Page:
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Sharleen Maduranayagam Sasha Pinto Leora Chiaromonte

Abstract

Introduction: Preterm and low birth weight infants receiving a diet of human milk require fortification with protein, carbohydrates, vitamins, and minerals due to missed growth and nutrient accretion that would otherwise occur in utero. Although rapid catch-up growth improves anthropometric and neurodevelopmental indices, research has suggested that accelerated postnatal growth may be associated with poor long-term cardiometabolic outcomes.


Methods: We conducted a scoping review to map the evidence on human milk fortification and cardiometabolic risk factors and outcomes among low birth weight infants. We searched Ovid Medline, Ovid Embase, CINAHL, and Web of Science from inception to June 2021 and examined grey literature for relevant referenced articles. Studies were included if they were a primary study focused on fortified human milk and cardiometabolic risk factors or outcomes among low birth weight infants. A modified version of the Cochrane Collaboration Randomized Controlled Trial data collection form guided data collection. We conducted a narrative synthesis of the results structured around the Population, Concept, Context framework.


Results: We included 19 articles (14 randomized controlled trials, three quasi-randomized trials and two cohort studies) on cardiometabolic risk factors among 1,955 low birth weight infants who received fortified human milk. None of the included studies addressed long-term cardiometabolic outcomes. Body weight was the most examined risk factor in all included studies, with 13 studies observing benefit from human milk fortification. Two studies linked rapid growth with cardiometabolic risk factors.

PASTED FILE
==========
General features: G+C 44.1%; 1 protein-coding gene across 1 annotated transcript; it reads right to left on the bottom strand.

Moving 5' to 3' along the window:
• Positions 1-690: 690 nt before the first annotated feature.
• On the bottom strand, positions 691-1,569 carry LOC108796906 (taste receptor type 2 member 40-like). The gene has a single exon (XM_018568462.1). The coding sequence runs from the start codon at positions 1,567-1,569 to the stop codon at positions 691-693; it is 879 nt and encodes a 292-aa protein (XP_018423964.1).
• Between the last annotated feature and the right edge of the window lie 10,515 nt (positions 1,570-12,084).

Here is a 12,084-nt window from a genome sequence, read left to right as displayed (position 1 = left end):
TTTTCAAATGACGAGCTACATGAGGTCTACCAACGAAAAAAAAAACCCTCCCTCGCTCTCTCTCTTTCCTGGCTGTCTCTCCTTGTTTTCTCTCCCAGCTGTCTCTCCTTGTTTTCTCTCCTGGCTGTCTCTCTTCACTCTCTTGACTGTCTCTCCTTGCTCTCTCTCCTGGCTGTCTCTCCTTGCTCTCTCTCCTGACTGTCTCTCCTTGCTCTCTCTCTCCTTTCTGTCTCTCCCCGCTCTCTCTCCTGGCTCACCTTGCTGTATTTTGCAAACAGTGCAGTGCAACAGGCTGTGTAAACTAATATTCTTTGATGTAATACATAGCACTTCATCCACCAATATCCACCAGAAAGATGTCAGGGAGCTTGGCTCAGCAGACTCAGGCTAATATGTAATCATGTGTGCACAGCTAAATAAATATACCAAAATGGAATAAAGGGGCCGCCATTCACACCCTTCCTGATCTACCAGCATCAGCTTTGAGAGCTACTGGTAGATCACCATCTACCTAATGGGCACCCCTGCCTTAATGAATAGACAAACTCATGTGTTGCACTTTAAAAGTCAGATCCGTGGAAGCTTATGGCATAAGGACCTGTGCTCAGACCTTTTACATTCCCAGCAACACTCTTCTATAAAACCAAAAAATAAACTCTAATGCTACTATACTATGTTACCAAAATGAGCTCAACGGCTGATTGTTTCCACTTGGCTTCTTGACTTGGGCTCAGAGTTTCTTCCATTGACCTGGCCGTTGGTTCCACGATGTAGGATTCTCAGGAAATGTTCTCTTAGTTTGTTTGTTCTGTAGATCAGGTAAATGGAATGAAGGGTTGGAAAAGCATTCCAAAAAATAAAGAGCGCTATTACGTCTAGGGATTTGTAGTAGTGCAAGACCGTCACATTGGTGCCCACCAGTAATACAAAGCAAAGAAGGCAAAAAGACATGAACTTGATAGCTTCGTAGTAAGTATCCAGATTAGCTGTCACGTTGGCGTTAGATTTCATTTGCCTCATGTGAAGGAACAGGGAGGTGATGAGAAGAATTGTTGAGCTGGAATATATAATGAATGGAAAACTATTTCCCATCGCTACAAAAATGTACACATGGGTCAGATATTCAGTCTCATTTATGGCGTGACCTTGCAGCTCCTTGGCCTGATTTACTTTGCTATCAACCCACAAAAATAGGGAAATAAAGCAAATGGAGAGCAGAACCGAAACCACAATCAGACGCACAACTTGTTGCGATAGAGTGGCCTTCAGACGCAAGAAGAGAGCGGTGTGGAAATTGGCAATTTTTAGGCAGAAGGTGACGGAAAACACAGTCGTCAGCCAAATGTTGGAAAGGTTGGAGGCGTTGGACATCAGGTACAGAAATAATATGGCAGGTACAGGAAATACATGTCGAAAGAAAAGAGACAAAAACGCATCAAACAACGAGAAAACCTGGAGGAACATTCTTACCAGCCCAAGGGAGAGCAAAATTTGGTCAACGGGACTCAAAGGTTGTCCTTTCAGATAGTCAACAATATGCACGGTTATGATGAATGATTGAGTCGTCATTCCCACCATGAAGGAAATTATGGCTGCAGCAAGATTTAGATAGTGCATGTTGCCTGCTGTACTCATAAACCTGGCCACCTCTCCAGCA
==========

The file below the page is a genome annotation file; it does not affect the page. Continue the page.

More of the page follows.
Discussion: The focus across the 19 included studies was the anthropometric advantages of fortified HM among LBW infants.  A meta-analysis was not performed for this review, but if completed may yield a different inference.


Conclusion: Limited evidence is available regarding the long-term cardiometabolic outcomes among low birth weight infants who received fortified human milk. Existing literature is focused on the short-term anthropometric benefits of fortification post-hospital discharge. Yet, some reports have linked rapid early postnatal growth with the development of cardiometabolic risk factors later in life. Future studies should explore the long-term cardiometabolic outcomes among low birth weight infants with the goal of optimizing anthropometric and brain growth while minimizing long-term cardiometabolic risk.

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Section
Review